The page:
Scientists at Penn State University developed a wearable glucose monitor that can non-invasively measure glucose levels within sweat in real time. The low-cost sensor consists of laser-induced graphene and a nickel-gold alloy that can detect the very low levels of glucose in sweat without the use of enzymes. The sensor contains a microfluidic chamber into which sweat is drawn, and then an alkaline solution reacts with the glucose in the sweat, causing a reaction in the alloy and a substantial electrical signal.
Measuring glucose levels is a pain, literally. From traditional finger stick tests to implantable monitors, there is an invasive element to the process. As patients with diabetes require frequent measurements of blood glucose levels, these invasive procedures are unavoidable, at least for now.
A pain-free alternative would involve exploiting a freely excreted body fluid that also contains glucose. This could provide a non-invasive alternative to blood glucose testing. The fluid is sweat, and while technology to reliably measure the tiny levels of glucose present in it is still not commercially available, researchers are hoping to change this.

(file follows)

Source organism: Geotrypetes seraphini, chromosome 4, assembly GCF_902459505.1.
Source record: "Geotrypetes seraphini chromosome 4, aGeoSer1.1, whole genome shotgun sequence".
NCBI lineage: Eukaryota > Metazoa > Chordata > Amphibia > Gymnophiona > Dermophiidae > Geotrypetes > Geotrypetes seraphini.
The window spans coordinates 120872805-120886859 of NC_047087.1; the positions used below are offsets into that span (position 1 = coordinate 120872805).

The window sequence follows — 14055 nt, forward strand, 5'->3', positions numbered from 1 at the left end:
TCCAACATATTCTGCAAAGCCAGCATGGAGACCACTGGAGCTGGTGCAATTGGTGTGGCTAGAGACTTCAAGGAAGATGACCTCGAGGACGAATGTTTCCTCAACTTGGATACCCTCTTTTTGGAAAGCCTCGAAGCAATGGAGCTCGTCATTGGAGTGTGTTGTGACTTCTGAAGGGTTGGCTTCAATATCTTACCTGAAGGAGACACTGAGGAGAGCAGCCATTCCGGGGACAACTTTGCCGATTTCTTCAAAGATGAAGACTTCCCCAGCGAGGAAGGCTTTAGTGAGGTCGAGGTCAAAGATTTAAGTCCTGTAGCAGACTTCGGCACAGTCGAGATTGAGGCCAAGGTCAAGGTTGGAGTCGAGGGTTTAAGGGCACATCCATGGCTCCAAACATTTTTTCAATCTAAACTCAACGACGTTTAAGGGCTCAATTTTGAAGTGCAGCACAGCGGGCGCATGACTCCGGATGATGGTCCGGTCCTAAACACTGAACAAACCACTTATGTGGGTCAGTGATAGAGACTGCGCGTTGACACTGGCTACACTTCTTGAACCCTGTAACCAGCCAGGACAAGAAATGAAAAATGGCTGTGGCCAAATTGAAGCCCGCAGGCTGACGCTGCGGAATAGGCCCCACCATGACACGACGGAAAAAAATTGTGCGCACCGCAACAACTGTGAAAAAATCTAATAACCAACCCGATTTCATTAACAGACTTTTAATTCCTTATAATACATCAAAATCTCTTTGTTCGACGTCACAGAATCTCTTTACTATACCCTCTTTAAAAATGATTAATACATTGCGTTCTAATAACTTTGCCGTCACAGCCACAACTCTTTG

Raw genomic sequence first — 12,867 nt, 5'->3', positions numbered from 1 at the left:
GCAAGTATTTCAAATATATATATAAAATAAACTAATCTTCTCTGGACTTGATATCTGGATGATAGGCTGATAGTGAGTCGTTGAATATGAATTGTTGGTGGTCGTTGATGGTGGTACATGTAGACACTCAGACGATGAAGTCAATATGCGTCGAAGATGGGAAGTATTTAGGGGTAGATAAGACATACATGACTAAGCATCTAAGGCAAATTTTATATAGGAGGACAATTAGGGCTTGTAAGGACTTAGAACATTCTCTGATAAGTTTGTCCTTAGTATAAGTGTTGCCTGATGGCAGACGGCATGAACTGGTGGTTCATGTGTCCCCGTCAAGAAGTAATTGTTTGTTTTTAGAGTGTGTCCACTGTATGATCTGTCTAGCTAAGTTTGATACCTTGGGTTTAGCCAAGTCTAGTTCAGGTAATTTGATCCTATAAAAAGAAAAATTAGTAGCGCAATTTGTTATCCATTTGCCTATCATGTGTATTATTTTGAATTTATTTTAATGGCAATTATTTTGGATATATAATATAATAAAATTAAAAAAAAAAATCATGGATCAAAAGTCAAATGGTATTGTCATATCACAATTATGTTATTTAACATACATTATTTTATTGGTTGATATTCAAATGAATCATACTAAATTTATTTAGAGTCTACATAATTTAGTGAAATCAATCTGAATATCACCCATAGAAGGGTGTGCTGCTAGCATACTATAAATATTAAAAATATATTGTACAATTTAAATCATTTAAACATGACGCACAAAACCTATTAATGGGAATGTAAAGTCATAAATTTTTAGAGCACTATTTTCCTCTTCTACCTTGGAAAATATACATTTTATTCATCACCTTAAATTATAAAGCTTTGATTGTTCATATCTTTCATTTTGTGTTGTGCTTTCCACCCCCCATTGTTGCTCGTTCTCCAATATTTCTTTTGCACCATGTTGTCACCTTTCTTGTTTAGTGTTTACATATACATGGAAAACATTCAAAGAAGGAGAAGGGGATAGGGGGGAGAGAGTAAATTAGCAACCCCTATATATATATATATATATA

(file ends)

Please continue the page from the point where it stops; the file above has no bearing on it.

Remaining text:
The Penn State research group is confident that the tiny levels of glucose found in sweat can provide a meaningful correlation with the amount found in the blood, and have designed a device to measure sweat glucose levels. The technology involves drawing sweat into a microfluidic chamber, where glucose reacts with an alkaline solution to form a compound that can react with a nickel-gold alloy present in the device. This reaction causes an electrical signal that can indicate the amount of glucose present in the sweat.